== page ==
DataOps 2020: 5 Best Practices for Test Data Management in Multi-Cloud AppDev
Application development is moving at lightning speed in today’s model of continuous innovation. At the same time, more businesses are adopting the cloud for flexible capacity and greater operational efficiency to speed up the pace at which they bring new products and services to market.
Application teams leverage the flexible capacity and operational efficiency of the cloud to increase agility. Plus, experiences with cloud-based lower-level environments are an opportunity to re-architect IT processes and establish security practices, increasing knowledge and confidence when it’s time to migrate production workloads.
The models for appdev in the cloud vary. A hybrid-cloud model maintains production workloads on-prem, while non-production development and test environments are in the cloud. Cloud-first application teams can be located within a single cloud service or expand into a multi-cloud framework, allowing for a best of breed strategy based on a specific workload, geographic region, or cost structure.
Whether application teams are working in single, hybrid, or multi-cloud models, DevOps practices are often evaluated to avoid processes that add complexity and overhead, and the same should be true for the data pipeline that feeds the release train.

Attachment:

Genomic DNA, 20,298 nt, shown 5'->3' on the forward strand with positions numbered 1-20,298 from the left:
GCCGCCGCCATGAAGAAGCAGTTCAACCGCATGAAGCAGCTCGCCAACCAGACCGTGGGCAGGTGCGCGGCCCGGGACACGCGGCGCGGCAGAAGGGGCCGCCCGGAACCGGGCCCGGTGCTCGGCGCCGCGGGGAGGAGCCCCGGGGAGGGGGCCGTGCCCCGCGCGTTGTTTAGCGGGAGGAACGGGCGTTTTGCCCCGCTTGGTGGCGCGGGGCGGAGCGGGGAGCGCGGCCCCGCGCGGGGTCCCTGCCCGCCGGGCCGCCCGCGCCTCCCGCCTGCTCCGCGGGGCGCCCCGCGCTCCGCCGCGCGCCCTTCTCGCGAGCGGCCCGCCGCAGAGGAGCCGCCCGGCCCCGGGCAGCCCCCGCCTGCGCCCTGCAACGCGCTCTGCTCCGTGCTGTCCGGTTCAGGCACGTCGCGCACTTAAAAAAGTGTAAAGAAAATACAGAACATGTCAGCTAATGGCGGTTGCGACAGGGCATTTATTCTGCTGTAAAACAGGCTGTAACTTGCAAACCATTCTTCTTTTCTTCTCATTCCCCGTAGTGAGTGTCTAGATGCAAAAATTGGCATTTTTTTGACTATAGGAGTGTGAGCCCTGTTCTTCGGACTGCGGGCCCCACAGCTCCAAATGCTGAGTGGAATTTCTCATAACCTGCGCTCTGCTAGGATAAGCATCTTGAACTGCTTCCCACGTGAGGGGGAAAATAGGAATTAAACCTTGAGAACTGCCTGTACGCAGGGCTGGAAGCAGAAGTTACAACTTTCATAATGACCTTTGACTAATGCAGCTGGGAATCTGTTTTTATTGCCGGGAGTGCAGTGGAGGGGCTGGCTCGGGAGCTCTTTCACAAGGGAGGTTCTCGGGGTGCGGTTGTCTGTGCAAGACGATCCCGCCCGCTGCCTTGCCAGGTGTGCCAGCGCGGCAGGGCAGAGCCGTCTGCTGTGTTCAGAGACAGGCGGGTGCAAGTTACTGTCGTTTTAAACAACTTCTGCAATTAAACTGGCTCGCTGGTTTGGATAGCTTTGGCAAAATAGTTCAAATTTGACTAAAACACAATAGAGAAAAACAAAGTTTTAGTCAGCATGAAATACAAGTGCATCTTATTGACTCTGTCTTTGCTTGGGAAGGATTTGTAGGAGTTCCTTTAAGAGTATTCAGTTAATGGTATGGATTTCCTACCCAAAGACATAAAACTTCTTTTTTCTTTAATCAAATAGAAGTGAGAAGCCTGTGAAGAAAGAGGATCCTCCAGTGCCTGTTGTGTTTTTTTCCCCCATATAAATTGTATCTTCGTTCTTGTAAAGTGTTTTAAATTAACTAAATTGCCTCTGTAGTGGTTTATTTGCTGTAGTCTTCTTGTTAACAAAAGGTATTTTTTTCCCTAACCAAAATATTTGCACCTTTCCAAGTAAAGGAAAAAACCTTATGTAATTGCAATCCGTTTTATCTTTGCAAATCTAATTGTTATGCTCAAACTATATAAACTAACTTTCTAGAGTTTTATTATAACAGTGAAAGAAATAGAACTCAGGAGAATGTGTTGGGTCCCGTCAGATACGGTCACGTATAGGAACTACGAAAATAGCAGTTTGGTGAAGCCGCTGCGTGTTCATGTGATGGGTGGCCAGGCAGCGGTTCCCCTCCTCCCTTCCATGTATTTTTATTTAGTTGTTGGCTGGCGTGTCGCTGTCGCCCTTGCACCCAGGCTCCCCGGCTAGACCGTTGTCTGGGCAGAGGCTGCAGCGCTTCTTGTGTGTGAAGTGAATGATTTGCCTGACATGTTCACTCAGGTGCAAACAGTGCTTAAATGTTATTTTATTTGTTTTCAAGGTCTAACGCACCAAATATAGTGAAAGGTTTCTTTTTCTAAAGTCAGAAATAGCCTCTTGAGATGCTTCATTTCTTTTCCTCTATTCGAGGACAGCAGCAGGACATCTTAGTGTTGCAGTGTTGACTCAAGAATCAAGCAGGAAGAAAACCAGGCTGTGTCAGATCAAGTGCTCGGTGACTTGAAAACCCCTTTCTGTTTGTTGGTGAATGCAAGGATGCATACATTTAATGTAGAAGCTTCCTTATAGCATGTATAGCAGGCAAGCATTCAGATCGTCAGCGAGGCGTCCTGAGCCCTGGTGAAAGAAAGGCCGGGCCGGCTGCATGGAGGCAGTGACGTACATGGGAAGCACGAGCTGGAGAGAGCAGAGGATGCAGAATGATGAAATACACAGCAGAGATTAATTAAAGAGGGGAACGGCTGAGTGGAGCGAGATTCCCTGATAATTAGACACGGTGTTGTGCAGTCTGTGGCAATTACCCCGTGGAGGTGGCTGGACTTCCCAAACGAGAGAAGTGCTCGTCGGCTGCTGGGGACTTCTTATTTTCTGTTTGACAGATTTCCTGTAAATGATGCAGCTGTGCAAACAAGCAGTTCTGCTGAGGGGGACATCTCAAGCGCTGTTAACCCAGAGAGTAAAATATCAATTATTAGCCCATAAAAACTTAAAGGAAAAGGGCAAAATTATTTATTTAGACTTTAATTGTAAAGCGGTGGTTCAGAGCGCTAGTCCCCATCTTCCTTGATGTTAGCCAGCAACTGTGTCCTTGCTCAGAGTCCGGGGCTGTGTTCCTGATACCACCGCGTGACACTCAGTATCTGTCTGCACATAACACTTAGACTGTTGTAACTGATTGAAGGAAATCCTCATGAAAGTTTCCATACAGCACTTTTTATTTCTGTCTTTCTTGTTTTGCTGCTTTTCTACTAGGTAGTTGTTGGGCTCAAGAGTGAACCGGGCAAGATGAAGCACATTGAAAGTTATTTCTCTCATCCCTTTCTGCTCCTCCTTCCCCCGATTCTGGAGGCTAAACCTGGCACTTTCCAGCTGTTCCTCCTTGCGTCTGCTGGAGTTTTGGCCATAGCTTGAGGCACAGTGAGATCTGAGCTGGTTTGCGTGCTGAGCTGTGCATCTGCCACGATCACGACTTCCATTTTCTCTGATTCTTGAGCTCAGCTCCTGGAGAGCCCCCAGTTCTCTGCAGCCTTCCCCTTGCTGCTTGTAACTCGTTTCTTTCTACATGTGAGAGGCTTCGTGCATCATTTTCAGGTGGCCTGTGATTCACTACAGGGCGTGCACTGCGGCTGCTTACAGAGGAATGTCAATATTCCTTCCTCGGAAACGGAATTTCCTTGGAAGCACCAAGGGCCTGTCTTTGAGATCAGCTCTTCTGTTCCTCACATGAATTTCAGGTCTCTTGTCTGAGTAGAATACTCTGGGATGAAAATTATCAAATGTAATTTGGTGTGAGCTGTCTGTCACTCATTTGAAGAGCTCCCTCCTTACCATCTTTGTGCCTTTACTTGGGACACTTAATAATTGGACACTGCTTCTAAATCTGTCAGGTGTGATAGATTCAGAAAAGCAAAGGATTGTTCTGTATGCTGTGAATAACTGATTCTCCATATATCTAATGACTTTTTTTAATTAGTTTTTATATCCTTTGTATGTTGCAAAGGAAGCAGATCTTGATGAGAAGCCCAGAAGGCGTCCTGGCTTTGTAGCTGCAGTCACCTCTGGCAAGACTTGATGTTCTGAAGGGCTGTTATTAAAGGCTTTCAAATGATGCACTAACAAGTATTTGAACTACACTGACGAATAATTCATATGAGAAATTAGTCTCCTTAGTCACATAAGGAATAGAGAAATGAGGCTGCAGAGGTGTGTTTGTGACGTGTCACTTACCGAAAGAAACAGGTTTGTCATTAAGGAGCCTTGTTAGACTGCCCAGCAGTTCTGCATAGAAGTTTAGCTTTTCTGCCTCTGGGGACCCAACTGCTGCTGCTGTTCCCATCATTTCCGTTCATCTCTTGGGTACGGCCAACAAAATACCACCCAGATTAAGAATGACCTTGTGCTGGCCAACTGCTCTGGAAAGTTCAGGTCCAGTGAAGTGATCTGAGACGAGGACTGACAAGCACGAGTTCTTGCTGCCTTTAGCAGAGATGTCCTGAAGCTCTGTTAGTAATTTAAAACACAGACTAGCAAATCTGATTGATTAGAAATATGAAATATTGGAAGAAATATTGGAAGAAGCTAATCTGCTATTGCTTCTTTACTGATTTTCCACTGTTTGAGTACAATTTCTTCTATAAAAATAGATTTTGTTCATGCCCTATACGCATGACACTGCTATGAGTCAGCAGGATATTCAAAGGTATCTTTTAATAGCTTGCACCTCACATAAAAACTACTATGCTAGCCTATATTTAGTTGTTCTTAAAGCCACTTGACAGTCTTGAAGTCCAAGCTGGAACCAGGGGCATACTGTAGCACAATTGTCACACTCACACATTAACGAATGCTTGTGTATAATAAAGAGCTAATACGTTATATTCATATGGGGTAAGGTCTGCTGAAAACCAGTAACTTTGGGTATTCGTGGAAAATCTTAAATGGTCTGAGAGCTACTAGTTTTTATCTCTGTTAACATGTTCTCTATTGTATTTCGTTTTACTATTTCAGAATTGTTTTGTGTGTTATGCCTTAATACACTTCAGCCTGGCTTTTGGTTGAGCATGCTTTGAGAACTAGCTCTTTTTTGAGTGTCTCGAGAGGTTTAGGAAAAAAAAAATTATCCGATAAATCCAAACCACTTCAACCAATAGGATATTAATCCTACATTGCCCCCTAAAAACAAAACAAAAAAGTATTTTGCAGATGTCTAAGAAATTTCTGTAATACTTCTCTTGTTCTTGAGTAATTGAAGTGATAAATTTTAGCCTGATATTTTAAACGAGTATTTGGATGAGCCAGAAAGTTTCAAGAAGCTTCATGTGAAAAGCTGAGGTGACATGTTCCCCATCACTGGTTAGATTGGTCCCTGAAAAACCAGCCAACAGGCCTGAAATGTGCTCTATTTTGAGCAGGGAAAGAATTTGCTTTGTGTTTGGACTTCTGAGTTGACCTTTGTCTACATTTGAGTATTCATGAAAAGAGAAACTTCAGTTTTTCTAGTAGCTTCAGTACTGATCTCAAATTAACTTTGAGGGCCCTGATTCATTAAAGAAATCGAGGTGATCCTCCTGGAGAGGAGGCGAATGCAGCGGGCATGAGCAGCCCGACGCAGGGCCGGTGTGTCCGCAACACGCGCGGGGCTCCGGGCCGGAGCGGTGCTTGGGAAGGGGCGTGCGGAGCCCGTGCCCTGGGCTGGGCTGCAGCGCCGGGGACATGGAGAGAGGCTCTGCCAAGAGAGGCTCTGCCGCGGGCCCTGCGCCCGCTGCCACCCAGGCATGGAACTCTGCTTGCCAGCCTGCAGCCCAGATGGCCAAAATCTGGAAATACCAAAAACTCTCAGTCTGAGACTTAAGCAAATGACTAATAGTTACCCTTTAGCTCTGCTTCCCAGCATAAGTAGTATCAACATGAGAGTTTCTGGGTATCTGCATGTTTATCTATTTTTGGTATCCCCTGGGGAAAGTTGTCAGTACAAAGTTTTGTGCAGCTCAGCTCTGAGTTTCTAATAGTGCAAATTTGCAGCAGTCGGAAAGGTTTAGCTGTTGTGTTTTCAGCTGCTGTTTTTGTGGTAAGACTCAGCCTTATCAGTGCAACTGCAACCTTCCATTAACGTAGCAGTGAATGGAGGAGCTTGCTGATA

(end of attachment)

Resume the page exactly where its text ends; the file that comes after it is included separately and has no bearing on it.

The emerging practice of DataOps focuses on fast and secure movement of data—think DevOps for data. DataOps has modernized test data management, eliminating long-standing wait-states that limit release velocity. Here are 5 best practices for DataOps to increase efficiency of CI/CD workflows within and across clouds and build better software faster.
1. Automate Data Delivery
DevOps teams can quickly spin up and down cloud-based test environments as they iterate on new code. Validating every change increases the speed of integration into master, and feature branches can be quickly retired. But agility is lost when test data delivery doesn’t match this optimized model.
Fast moving release trains get stuck waiting on serial ticketing and manual operations to deliver data into non-production environments. Research shows that 80 percent of enterprises in North America take four days or more to provision test data.
Automating data delivery into the CI/CD toolchain breaks the data bottleneck, so continuous integration can truly scale.
In a multi-cloud model, this codification of data must remain cloud-agnostic to enhance portability. Creating shareable code eliminates the need to tweak logic for cross-cloud integration testing and deployments.
2. Use Production-Quality Data
DevOps teams leverage small batch sizes to increase agility and maintain a tighter feedback loop. Shifting left keeps defects from moving down the pipeline, where they get harder and more expensive to triage. To find issues sooner in the SDLC, the spectrum of test environments used should closely simulate production, including data.